The Tax Man And The Holiday
By: Ian Edelist
Like most people, you need to save for your retirement. To find out how much you should save, you arrange a meeting with your trusted financial advisor who tells you that you need to invest $7,000 each year until retirement in order to live comfortably in your senior years.
So, you start contributing $7,000 to your RRSP each year. You’ve chosen a good time to enter the market and the balance of your retirement account increases much faster than you could have hoped.
But there are tax limits on how much you can have in your account. In fact, after six years of above average returns, the tax man tells you that you have too much in your account. You’re not allowed to contribute $7,000 this year or for the next few years. You congratulate yourself on being ahead of the game, and decide to take it easy for a couple of years. You may even buy some presents for your family since you have the extra cash.
Eventually, the bull market ends. Two years into a bear market, your account balance has dipped well below where it needs to be to accumulate your nest egg. It looks like you’ll have to contribute $14,000 each year over the next few years, just to get back to where you should be. To make matters worse, things aren’t going well at your job and you’ve had to take a pay cut. Where are you going to get the money to contribute? You begin to wonder whether you should delay your retirement or lower your retirement expectations. You’re facing some tough choices.
A Familiar Story
Sound familiar? It’s a scenario that has been played out by many Canadian pension plan sponsors in recent years – and all because of Section 147.2(2) of the Income Tax Act (ITA). This section of the ITA requires plan sponsors with Defined Benefit pension plans to stop making contributions if they reach a point where surplus assets exceed 10 per cent of liabilities or two years’ current service cost. There’s no question of choice or timing. If it happens right in the middle of a bull market, so be it.
So, while some pension plan stakeholders may be under the impression that their plan sponsor chose to take a contribution holiday when markets were riding high in the ’90s, putting a stop to contributions was likely to have been a question of compliance rather than choice.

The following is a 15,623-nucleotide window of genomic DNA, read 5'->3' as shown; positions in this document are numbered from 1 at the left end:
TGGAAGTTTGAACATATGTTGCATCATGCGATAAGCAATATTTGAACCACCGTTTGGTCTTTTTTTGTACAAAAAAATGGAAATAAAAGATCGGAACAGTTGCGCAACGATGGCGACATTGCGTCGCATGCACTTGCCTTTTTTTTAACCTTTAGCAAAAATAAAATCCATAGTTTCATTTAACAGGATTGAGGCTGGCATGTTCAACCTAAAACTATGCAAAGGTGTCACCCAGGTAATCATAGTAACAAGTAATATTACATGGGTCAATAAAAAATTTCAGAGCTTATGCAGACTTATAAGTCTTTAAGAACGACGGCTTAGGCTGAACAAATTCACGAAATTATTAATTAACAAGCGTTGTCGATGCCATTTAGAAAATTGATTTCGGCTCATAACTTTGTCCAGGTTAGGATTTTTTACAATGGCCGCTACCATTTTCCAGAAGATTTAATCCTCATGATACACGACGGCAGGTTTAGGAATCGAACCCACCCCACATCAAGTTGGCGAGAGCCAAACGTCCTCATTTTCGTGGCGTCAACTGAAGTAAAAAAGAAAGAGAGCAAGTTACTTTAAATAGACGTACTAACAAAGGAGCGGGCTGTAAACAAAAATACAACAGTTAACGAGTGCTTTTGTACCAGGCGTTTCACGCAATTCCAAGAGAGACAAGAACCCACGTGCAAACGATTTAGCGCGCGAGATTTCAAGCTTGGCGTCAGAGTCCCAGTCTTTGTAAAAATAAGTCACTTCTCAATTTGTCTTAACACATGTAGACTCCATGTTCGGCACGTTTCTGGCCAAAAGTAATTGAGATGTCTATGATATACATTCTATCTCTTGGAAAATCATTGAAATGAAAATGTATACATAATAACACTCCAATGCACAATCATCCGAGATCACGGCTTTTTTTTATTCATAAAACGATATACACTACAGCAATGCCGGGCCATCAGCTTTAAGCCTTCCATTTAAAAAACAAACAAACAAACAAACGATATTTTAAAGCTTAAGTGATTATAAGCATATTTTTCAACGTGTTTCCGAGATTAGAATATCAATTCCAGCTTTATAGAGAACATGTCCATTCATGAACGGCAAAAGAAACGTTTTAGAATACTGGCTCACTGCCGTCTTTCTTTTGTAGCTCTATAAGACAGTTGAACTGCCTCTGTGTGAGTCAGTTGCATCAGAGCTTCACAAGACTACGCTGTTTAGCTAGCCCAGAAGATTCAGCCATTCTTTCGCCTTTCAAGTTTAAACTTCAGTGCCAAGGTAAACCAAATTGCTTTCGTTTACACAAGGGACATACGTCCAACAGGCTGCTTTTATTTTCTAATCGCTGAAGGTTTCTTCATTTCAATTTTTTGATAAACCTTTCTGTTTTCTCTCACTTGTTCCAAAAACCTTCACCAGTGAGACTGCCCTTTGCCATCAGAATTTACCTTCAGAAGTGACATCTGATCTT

Having now endured three years of market underperformance (and, at least one triennial valuation), plans are beginning to feel the full brunt of any past breaks in contributions. Some are having to rethink their plan design and others are even being forced to terminate their pension plans or face bankruptcy because they can’t afford their pension payments.
Clearly, there’s something wrong when the pension tail begins wagging the corporate dog!
Fortunately, however, there’s a simple remedy. By amending the ITAto allow current service contributions to be paid into the pension fund regardless of surplus, the problem is removed at source.
The advantages of this approach become obvious if we follow the trajectory of a typical DB plan from 1991 to the present. Chart 1 shows a non-contributory pension plan with a funding ratio of 100 per cent in 1991 that has earned the median return of Canadian pension funds since that time. The employer’s annual current service cost in 1991 was eight per cent of earnings.
Under existing rules, the deficit at the beginning of 2003 requires special payments amounting to 18 per cent of payroll each year to pay off the deficiency over five years. If the amended rules had been in effect all along, the deficit would require annual special payments of only one per cent of payroll.
The issue of surplus ownership would, of course, need to be addressed. Plan sponsors would need to know where they stood if any temporary surplus arose from current service contributions. Bill 198, which was brought to the table and promptly withdrawn by the Ontario government, contained a workable solution that would allow plan sponsors to withdraw surplus above certain limits on approval by two-thirds of plan members.
Also, the current Canadian accounting standard limits the amount of surplus allowed on a plan sponsor’s balance sheet. Aspurious charge is made to the plan sponsor when its surplus falls below the threshold. The International Accounting Standards Board has addressed this issue by negating the charge.
Doubtless, any tinkering with the ITA is bound to create some new issues, but the health of plan sponsors and their impact on employment levels, not to mention security of pensions, should be enough of a carrot to convince the federal government to work them out.
Ian Edelist is a consulting actuary in the Toronto office of Eckler Partners Ltd.
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